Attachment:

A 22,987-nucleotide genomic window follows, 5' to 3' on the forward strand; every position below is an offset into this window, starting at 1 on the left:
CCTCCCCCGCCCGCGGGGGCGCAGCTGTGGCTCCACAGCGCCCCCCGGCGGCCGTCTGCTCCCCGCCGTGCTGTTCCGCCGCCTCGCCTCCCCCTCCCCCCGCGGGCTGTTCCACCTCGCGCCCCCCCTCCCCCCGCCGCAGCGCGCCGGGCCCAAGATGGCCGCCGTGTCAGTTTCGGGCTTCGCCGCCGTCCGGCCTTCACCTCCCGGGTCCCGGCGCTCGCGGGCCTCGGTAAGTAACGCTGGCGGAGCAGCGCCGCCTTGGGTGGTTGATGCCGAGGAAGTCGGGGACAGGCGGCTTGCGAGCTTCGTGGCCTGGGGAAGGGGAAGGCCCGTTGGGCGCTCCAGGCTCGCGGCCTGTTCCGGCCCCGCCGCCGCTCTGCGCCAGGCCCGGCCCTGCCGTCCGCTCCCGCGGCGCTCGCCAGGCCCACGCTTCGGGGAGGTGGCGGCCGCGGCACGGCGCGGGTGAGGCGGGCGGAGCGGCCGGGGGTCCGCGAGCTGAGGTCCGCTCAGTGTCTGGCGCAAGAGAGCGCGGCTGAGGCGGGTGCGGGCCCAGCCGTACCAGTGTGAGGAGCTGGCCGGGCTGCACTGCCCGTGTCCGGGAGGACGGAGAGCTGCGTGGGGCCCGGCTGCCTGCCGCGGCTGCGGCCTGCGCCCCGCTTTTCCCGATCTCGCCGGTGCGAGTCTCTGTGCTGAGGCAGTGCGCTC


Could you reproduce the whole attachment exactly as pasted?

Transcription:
A 22,987-nucleotide genomic window follows, 5' to 3' on the forward strand; every position below is an offset into this window, starting at 1 on the left:
CCTCCCCCGCCCGCGGGGGCGCAGCTGTGGCTCCACAGCGCCCCCCGGCGGCCGTCTGCTCCCCGCCGTGCTGTTCCGCCGCCTCGCCTCCCCCTCCCCCCGCGGGCTGTTCCACCTCGCGCCCCCCCTCCCCCCGCCGCAGCGCGCCGGGCCCAAGATGGCCGCCGTGTCAGTTTCGGGCTTCGCCGCCGTCCGGCCTTCACCTCCCGGGTCCCGGCGCTCGCGGGCCTCGGTAAGTAACGCTGGCGGAGCAGCGCCGCCTTGGGTGGTTGATGCCGAGGAAGTCGGGGACAGGCGGCTTGCGAGCTTCGTGGCCTGGGGAAGGGGAAGGCCCGTTGGGCGCTCCAGGCTCGCGGCCTGTTCCGGCCCCGCCGCCGCTCTGCGCCAGGCCCGGCCCTGCCGTCCGCTCCCGCGGCGCTCGCCAGGCCCACGCTTCGGGGAGGTGGCGGCCGCGGCACGGCGCGGGTGAGGCGGGCGGAGCGGCCGGGGGTCCGCGAGCTGAGGTCCGCTCAGTGTCTGGCGCAAGAGAGCGCGGCTGAGGCGGGTGCGGGCCCAGCCGTACCAGTGTGAGGAGCTGGCCGGGCTGCACTGCCCGTGTCCGGGAGGACGGAGAGCTGCGTGGGGCCCGGCTGCCTGCCGCGGCTGCGGCCTGCGCCCCGCTTTTCCCGATCTCGCCGGTGCGAGTCTCTGTGCTGAGGCAGTGCGCTC